SPRC is deeply committed to the principles of anti-hate and anti-discrimination and holds firmly to the belief that a person’s humanity or rights should not be up for debate. We also believe that community engagement, when carried out effectively, is a meaningful tool for change, and can encourage informed decision making, help facilitate understanding between convergent views, and support constructive dialogue. Community engagement can also offer an opportunity for education and can help combat misinformation. Weaving these fundamental principles together in community engagements is challenging, yet crucial, given the increasing polarization in communities.

Following the initial consultation meeting, we recognize that additional mechanisms to help provide psychological safety, and additional information concerning the City’s encampment response and the complex nature of this issue, was provided and helped set the stage for community dialogue.  And as the City moves forward with its commitment to increase meaningful engagement on critical issues, we encourage the City to:

  • Consult with the broader community from the onset of the proposal and design it in such a way as to emphasize education to proactively challenge misinformation concerning encampment residents
  • Participate in front-end consultations with community that are accessible and safe to all who may want to participate
  • Provide and communicate a transparent process for ongoing consultation and reporting back mechanisms through a variety of channels. This includes how information collected will be used to inform decision making

How our community can better support commonality and bridge building among participants is worthy of our collective reflection. This is of particular importance given how contentious the issue of encampment response has become in our community, and we are hopeful this will be further integrated into the ongoing conversations related to encampments and housing in our community.


The solution to homelessness is housing. There is need for significant investment in a continuum of housing options, including deeply affordable and supportive housing, to support a diversity of housing needs in our community. However, until there are sufficient, appropriate, safe, and adequate housing options for everyone in Hamilton, sheltering outdoors will continue as a necessity.  SPRC strongly supports a response wherein a range of sheltering options are available and adequately resourced, including sanctioned and non-sanctioned encampments, emergency shelters, and intermediary sheltering options such as being developed by the Hamilton Alliance for Tiny Shelters (HATS).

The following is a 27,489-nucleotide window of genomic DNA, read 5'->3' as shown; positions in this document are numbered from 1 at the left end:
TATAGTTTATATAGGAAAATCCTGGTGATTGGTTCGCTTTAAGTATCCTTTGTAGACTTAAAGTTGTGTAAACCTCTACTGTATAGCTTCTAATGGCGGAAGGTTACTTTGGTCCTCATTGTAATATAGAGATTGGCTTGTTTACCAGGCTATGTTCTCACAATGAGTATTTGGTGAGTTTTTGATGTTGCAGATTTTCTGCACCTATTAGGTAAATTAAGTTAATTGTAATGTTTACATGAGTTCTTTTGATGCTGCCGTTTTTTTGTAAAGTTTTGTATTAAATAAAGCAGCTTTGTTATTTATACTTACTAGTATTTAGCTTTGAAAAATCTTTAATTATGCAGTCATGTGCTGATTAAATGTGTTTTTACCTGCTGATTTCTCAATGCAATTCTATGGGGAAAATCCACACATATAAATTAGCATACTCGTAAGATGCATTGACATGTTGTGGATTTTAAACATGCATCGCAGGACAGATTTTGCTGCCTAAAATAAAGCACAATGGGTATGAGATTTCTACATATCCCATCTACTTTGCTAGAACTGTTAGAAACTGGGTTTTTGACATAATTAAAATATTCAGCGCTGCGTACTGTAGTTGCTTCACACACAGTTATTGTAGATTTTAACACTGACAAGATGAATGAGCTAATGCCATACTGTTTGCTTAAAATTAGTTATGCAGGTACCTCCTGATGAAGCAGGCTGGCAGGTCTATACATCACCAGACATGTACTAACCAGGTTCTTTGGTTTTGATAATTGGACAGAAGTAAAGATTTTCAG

We appreciate the opportunity to participate in this ongoing dialogue, which centres around how we can ensure all members of our community have access to safe housing.


Kim Martin,
Executive Director


Mayor Andrea Horwath
Councillor Maureen Wilson
Councillor Cameron Kroetsch
Councillor Nrinder Nann
Councillor Tammy Hwang
Councillor Matt Francis
Councillor Tom Jackson
Councillor Esther Pauls
Councillor John-Paul Danko
Councillor Brad Clark
Councillor Jeff Beattie
Councillor Mark Tadeson
Councillor Craig Cassar
Councillor Alex Wilson
Councillor Mike Spadafora
Councillor Ted McMeekin

Appendix A – SPRC Submission to the Federal Housing Advocate Encampment Review

PDF version of Open Letter to the City of Hamilton on the Proposed Encampment Protocol

[1] Pomeroy, S. (2023, March). Designing for Impact: Options to optimize deployment of Hamilton Community Foundation Affordable Housing Impact Fund (AHIF). Available at

[2] City of Hamilton. Housing and Homelessness Dashboard. Accessed on May 19, 2023. Available at Housing and Homelessness Dashboard (

[3] City of Hamilton (2023, March 23). Information Report – Ending Chronic Homelessness (HSC23021). Available at

[4] homeless hub (2021). Hidden Homelessness. Available at

[5] van Wagner, E. (2022). Case Study: Hamilton—A human rights analysis of encampments in Canada. The Office of the Federal Housing Advocate. Available at

[6] The Regional Municipality of Waterloo v. Persons Unknown and to be Ascertained, 2023 ONSC 670 (CanLII),

[7] City of Toronto (2023, March 17). Toronto Public Health releases 2022 data for deaths of people experiencing homelessness. Available at,years%20of%20age%20for%20females.

[8] The Regional Municipality of Waterloo v. Persons Unknown and to be Ascertained, 2023 ONSC 670